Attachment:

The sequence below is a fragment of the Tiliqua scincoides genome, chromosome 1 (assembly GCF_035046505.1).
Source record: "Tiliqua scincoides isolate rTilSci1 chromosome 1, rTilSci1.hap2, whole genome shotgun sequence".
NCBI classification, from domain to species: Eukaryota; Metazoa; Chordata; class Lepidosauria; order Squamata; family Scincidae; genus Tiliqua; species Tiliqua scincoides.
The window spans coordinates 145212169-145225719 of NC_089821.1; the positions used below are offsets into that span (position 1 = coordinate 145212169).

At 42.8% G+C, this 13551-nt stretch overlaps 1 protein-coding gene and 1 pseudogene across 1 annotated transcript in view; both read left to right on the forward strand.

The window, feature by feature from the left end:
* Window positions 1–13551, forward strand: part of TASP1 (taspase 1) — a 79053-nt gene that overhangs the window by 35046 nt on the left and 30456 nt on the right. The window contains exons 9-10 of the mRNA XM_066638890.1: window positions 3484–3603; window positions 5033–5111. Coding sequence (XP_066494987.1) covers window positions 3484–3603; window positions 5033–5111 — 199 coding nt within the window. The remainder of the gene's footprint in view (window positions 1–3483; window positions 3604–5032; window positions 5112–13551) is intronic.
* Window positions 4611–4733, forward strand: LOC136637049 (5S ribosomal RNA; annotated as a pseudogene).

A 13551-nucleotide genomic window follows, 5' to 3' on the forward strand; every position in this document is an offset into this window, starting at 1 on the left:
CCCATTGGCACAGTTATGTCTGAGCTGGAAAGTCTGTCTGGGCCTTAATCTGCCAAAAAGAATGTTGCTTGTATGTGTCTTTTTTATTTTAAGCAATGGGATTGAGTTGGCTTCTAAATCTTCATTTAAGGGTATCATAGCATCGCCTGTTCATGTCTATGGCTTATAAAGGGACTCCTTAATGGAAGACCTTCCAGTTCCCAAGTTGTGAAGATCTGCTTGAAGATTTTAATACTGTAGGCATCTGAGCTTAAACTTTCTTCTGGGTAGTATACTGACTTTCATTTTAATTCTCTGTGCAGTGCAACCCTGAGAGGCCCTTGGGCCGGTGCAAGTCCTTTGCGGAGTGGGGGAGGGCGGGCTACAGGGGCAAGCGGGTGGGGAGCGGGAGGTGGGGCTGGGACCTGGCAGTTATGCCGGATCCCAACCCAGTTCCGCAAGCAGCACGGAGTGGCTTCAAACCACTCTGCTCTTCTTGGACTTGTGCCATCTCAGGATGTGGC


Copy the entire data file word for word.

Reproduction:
The sequence below is a fragment of the Tiliqua scincoides genome, chromosome 1 (assembly GCF_035046505.1).
Source record: "Tiliqua scincoides isolate rTilSci1 chromosome 1, rTilSci1.hap2, whole genome shotgun sequence".
NCBI classification, from domain to species: Eukaryota; Metazoa; Chordata; class Lepidosauria; order Squamata; family Scincidae; genus Tiliqua; species Tiliqua scincoides.
The window spans coordinates 145212169-145225719 of NC_089821.1; the positions used below are offsets into that span (position 1 = coordinate 145212169).

At 42.8% G+C, this 13551-nt stretch overlaps 1 protein-coding gene and 1 pseudogene across 1 annotated transcript in view; both read left to right on the forward strand.

The window, feature by feature from the left end:
* Window positions 1–13551, forward strand: part of TASP1 (taspase 1) — a 79053-nt gene that overhangs the window by 35046 nt on the left and 30456 nt on the right. The window contains exons 9-10 of the mRNA XM_066638890.1: window positions 3484–3603; window positions 5033–5111. Coding sequence (XP_066494987.1) covers window positions 3484–3603; window positions 5033–5111 — 199 coding nt within the window. The remainder of the gene's footprint in view (window positions 1–3483; window positions 3604–5032; window positions 5112–13551) is intronic.
* Window positions 4611–4733, forward strand: LOC136637049 (5S ribosomal RNA; annotated as a pseudogene).

A 13551-nucleotide genomic window follows, 5' to 3' on the forward strand; every position in this document is an offset into this window, starting at 1 on the left:
CCCATTGGCACAGTTATGTCTGAGCTGGAAAGTCTGTCTGGGCCTTAATCTGCCAAAAAGAATGTTGCTTGTATGTGTCTTTTTTATTTTAAGCAATGGGATTGAGTTGGCTTCTAAATCTTCATTTAAGGGTATCATAGCATCGCCTGTTCATGTCTATGGCTTATAAAGGGACTCCTTAATGGAAGACCTTCCAGTTCCCAAGTTGTGAAGATCTGCTTGAAGATTTTAATACTGTAGGCATCTGAGCTTAAACTTTCTTCTGGGTAGTATACTGACTTTCATTTTAATTCTCTGTGCAGTGCAACCCTGAGAGGCCCTTGGGCCGGTGCAAGTCCTTTGCGGAGTGGGGGAGGGCGGGCTACAGGGGCAAGCGGGTGGGGAGCGGGAGGTGGGGCTGGGACCTGGCAGTTATGCCGGATCCCAACCCAGTTCCGCAAGCAGCACGGAGTGGCTTCAAACCACTCTGCTCTTCTTGGACTTGTGCCATCTCAGGATGTGGC